Skin is the home for a vast variety of microorganisms, including archaea, bacteria, fungi, viruses and arthropods, which together make up what is known as skin microbiome . The skin microbiome majorly comprises Actinobacteria (51.8%), Firmicutes (24.4%), Proteobacteria (16.5%) and Bacteroidetes (6.3%) . The microbiome of epithelia and sebaceous follicles comprises Gram-positive bacteria such as Staphylococcus epidermidis and Cutibacterium acnes (C. acnes hereafter), and fungal species such as Malassezia. As skin commensals, C. acnes and S. epidermidis interact with the host, helping protect healthy skin from colonization by pathogens such as Staphylococcus aureus [3, 4]. Any imbalance caused by internal/external factors in the microbiome composition is termed as dysbiosis. The dysbiosis factors mainly include genetic, hormonal changes/imbalances, western diet, overuse of cosmetics/antibiotics and infections [5, 6]. Factors such as the western diet and overuse of antibiotics are also associated with changes in gut microbiome, which, in turn, has effects on skin microbiome via immune modulation, leading to skin ailments such as acne, eczema, psoriasis, rosacea, and keratosis pilaris [7, 8, 9]. This white paper discusses skin microbiome and dysbiosis from the acne perspective.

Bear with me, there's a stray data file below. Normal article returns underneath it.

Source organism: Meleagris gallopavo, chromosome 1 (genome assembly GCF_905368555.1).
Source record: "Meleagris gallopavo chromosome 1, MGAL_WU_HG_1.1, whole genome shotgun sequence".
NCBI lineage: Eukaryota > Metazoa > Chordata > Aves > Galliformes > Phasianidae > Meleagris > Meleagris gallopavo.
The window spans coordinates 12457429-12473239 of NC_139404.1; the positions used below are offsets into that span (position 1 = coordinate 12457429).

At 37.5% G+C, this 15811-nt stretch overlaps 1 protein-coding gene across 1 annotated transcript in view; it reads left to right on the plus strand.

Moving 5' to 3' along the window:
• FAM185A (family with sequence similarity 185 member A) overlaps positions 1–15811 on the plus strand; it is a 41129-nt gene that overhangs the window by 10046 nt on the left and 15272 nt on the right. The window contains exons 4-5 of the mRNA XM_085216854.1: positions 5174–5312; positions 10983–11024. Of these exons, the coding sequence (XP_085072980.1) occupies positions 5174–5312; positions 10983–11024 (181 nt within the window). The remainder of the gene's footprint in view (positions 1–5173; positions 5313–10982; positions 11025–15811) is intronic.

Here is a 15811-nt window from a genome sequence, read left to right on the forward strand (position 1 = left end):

Types of Acne
Acne (common term for Acne vulgaris) is a common inflammatory chronic skin problem, affecting the pilosebaceous units of hair follicles. About 85% of adolescents and young adults are estimated to have been affected by this disease. Acne is the second most common dermatological condition after dermatitis . Acne is mainly classified into four types based on the severity of lesions formed on the epidermis: (1) comedonal, (2) papular, (3) pustular and (4) nodules. The comedonal includes the non-inflammatory mild lesions commonly known as black heads and white heads, as shown in fig.1. Papular and pustular are inflammatory mild to moderate lesions, while nodules are the most severe ones .